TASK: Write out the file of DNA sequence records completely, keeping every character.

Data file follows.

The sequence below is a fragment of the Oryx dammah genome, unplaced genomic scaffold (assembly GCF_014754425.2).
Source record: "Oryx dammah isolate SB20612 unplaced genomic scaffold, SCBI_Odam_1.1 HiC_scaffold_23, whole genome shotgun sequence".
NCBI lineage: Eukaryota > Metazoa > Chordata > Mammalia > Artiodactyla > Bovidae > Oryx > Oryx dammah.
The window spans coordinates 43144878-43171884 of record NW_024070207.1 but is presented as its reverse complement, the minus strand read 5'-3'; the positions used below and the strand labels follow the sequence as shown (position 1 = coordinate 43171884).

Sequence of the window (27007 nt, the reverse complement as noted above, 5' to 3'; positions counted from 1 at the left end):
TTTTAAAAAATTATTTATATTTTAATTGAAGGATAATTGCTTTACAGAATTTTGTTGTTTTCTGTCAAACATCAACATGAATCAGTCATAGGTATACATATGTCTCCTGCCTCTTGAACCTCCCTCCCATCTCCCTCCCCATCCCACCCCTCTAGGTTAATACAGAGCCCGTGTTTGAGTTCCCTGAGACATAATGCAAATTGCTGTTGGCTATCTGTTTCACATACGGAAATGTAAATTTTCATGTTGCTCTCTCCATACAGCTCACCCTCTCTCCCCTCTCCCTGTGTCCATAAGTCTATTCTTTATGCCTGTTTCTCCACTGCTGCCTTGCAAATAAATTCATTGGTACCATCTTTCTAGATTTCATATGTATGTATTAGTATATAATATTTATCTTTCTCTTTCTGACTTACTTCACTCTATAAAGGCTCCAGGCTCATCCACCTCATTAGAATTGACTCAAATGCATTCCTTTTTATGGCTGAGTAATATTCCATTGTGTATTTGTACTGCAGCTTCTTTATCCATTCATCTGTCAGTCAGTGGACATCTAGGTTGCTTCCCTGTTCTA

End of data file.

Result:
The sequence below is a fragment of the Oryx dammah genome, unplaced genomic scaffold (assembly GCF_014754425.2).
Source record: "Oryx dammah isolate SB20612 unplaced genomic scaffold, SCBI_Odam_1.1 HiC_scaffold_23, whole genome shotgun sequence".
NCBI lineage: Eukaryota > Metazoa > Chordata > Mammalia > Artiodactyla > Bovidae > Oryx > Oryx dammah.
The window spans coordinates 43144878-43171884 of record NW_024070207.1 but is presented as its reverse complement, the minus strand read 5'-3'; the positions used below and the strand labels follow the sequence as shown (position 1 = coordinate 43171884).

Sequence of the window (27007 nt, the reverse complement as noted above, 5' to 3'; positions counted from 1 at the left end):
TTTTAAAAAATTATTTATATTTTAATTGAAGGATAATTGCTTTACAGAATTTTGTTGTTTTCTGTCAAACATCAACATGAATCAGTCATAGGTATACATATGTCTCCTGCCTCTTGAACCTCCCTCCCATCTCCCTCCCCATCCCACCCCTCTAGGTTAATACAGAGCCCGTGTTTGAGTTCCCTGAGACATAATGCAAATTGCTGTTGGCTATCTGTTTCACATACGGAAATGTAAATTTTCATGTTGCTCTCTCCATACAGCTCACCCTCTCTCCCCTCTCCCTGTGTCCATAAGTCTATTCTTTATGCCTGTTTCTCCACTGCTGCCTTGCAAATAAATTCATTGGTACCATCTTTCTAGATTTCATATGTATGTATTAGTATATAATATTTATCTTTCTCTTTCTGACTTACTTCACTCTATAAAGGCTCCAGGCTCATCCACCTCATTAGAATTGACTCAAATGCATTCCTTTTTATGGCTGAGTAATATTCCATTGTGTATTTGTACTGCAGCTTCTTTATCCATTCATCTGTCAGTCAGTGGACATCTAGGTTGCTTCCCTGTTCTA